No dog should ever be required to remain in a “sit” for more than two minutes.  It’s uncomfortable for many dogs.  Once you have achieved a 2-minute extended “sit”, begin to ask the dog for random time limits.  Once a day, ask for a ten-second “sit”; next time, a 2-minute “sit”.  Do not require the dog to maintain a 2-minute sit each time or the dog will begin to find the “sit” more punishing than the c/t is rewarding.
Do your training in different locations in and around your home (so the dog does not associate the behavior with the kitchen, for instance).  Do your training at different times of day and night wearing different clothing, so the dog does not associate specific time periods in your schedule or your apparel as a cue to perform.
  One very important thing about using the clicker:  Never use any negative signals when the dog is trying to work for you.  Never “correct” (throw out that choker collar!); never say “wrong” or “No”.  The only “punishment” the dog should receive is you turning your back for five seconds.  If the dog fails to learn and is making mistakes, it’s your fault!  Go back to basics and begin teaching the behavior all over again.  

You’ve GOT the Power!!!!  
  The clicker works.  It conveys information to the dog that effects its behavior instantaneously.  It can be used from a distance.  It conveys your pleasure and a reward in a single instant from across a room or a field.  Carry clickers and treats everywhere when you take your dog outside. Click/treat all the behaviors you want, and IGNORE the rest.

Re-teach "sit" once you feel confident about the clicker.  Then take it outside.  When the dog BEGINS to REACT to anyone or anything at a distance, STOP.  Do NOTHING.  Say NOTHING.  Wait for the dog to turn to you, click/treat.  Slowly but surely go from click/treat for his turning TO you to his APPROACHING you in a calm way, click treat.  In other words, you are slowly shaping a behavior you prefer, rather than the lunging and hysteria.  The dog will learn that, when an article appears in the distance which excites his hard wired response, turning TO YOU and approaching YOU for direction is highly rewarding.  This is a slow process, weeks perhaps, and requires absolute consistency on your part, but it works.

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Jill Connor, Ph.D.


I have spent my entire professional life rehabilitating the behavior of the domestic dog and I can answer any question regarding any behavior problem in any breed dog. I have answered more than 5,000 QUESTIONS on this site in the past (almost) eight years. If you are a caring, committed owner and need advice, I'm here for you. I am personally acquainted with my colleagues (Turid Rugaas, Ian Dunbar, etc.) who were members of an elite group in EGroups that I founded: K9Shrinks. THERE ARE NO QUICK FIXES for serious behavioral issues; not only is it unprofessional to offer same, it is also unethical. IF I ASK YOU SUBSEQUENT QUESTIONS, I NEED YOU TO INTERACT WITH ME. More information equals more credible answers and a more successful outcome. If you want ANSWERS THAT WORK, participate in any way I request. I'm quite committed to working on this site for YOUR benefit and the benefit of YOUR DOG. Help me in any way you can.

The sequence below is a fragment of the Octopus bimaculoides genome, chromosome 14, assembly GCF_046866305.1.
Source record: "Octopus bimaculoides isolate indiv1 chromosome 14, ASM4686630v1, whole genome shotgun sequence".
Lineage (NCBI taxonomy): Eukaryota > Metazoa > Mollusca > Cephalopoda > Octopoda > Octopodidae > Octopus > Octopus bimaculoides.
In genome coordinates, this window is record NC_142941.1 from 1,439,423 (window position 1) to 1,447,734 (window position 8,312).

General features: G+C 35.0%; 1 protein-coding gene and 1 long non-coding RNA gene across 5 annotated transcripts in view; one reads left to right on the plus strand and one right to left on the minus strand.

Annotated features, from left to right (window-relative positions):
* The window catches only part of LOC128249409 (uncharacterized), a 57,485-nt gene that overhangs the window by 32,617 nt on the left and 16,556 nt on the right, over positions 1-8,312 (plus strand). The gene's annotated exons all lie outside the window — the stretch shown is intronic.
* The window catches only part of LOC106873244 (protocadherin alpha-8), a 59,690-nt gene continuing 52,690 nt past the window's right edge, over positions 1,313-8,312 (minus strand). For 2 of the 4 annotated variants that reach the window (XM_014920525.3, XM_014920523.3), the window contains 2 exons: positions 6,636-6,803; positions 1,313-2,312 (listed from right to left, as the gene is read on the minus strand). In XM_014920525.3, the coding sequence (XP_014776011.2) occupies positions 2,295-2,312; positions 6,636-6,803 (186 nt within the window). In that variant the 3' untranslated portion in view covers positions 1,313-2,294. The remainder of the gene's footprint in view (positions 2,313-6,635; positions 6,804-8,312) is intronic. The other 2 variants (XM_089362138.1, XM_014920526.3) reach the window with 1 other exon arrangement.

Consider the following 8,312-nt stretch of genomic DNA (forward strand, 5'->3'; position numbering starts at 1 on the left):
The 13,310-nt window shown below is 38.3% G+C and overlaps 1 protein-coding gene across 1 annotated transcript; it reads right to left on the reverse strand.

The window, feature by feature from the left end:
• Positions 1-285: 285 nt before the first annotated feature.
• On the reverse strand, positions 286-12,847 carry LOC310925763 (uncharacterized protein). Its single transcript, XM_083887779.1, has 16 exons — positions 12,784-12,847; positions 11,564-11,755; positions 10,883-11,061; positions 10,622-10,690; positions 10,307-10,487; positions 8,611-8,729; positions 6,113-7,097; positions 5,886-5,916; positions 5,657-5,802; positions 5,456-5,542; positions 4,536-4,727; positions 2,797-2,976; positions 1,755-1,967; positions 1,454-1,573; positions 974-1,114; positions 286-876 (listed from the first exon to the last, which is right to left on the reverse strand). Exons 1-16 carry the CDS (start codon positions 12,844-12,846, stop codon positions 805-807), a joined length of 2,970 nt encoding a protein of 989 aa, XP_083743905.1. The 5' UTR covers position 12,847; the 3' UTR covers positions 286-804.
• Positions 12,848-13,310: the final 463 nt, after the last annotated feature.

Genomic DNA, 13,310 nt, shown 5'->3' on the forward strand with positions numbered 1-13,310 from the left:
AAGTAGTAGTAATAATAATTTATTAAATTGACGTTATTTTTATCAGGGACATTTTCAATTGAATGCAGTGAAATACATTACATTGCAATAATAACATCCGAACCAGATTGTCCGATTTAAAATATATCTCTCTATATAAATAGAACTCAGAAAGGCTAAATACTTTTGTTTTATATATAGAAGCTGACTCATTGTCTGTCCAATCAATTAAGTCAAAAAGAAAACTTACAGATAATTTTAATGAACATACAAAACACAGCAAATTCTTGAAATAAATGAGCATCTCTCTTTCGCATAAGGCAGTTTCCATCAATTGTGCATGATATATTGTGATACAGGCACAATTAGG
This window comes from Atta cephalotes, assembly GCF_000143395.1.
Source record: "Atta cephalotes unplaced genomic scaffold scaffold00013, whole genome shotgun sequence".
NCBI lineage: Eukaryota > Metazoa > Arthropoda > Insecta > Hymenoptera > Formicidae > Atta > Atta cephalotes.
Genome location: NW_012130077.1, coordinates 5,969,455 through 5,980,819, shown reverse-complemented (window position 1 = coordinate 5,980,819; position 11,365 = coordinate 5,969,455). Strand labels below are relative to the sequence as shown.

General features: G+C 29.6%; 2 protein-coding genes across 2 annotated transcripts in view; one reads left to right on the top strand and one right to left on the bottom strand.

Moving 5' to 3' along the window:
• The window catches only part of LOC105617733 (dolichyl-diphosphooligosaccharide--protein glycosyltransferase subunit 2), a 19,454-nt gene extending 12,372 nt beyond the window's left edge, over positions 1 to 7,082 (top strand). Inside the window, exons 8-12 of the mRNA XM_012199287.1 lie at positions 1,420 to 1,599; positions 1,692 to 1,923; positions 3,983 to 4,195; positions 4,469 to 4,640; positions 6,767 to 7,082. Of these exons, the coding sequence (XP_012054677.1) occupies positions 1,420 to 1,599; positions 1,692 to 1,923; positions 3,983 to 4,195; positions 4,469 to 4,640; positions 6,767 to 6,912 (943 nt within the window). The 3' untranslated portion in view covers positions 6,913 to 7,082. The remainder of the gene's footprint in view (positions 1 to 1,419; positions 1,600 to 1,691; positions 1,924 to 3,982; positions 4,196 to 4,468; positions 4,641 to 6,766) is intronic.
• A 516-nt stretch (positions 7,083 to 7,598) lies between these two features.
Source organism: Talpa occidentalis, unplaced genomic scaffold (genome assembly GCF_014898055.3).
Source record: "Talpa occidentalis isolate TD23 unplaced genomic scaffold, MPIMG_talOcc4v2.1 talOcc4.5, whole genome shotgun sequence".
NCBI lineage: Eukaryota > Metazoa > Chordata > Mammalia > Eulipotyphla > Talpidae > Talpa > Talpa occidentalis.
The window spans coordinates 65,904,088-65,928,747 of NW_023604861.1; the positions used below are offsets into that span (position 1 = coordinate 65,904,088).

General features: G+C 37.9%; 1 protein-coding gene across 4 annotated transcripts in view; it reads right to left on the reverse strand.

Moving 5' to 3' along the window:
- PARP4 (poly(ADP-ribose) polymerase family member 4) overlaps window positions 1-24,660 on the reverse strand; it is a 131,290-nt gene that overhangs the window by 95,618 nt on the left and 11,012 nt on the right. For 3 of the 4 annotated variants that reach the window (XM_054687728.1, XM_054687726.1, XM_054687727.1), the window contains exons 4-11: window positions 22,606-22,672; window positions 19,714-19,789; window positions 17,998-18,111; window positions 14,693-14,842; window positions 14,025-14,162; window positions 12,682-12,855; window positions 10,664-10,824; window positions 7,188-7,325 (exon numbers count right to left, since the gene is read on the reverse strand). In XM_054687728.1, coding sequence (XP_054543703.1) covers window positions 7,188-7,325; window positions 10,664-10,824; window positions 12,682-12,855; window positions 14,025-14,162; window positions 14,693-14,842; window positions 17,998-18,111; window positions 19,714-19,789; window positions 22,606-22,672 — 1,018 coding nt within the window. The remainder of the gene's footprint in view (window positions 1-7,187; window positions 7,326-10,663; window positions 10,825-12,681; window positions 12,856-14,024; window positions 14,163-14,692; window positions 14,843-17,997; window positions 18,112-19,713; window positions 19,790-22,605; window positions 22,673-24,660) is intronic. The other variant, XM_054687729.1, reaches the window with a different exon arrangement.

30 years of solving serious behavior problems in domestic dogs; expert in dog to human aggression; Internet columnist for for 5 years; former radio talk show host, WHPC.FM, Garden City, NY "Bite Back" (1995 through 2000). List owner, international animal behavior experts, Seminar leader: "Operant Conditioning and Learning"; "Aggression in The Domestic Dog"; "Solving Problem Behaviors" -- conducted for various training facilities on Long Island from 1993 through 2000. Former clinical director of "Behavioral Abnormalities" in conjunction with Mark Beckerman, DVM, Hempstead, New York.

Member, APDT (UK); Psychologists in Ethical Treatment with Animals

Harcourt Brace Learning Direct: "The Business of Dog Training" "The Fail Safe Dog: Brain Training, not Pain Training"

Ph.D., UC Berkeley

Past/Present Clients
Board of Directors: Northeast Dog Rescue Connection; The Dog Project; Sav-A-Dog Foundation; etc. Pro Bono counselor: Little Shelter Humane Society My practice is presently limited to forensics. I diagnose cause of dog bite, based upon testimony before the Court, for attorneys and insurance companies litigating dog bites, including fatal injuries. I also do pro bono work for bona fide rescue organizations, humane societies, et al, regarding such analysis in an effort to obtain release for dogs being held for death in municipal shelters in the US.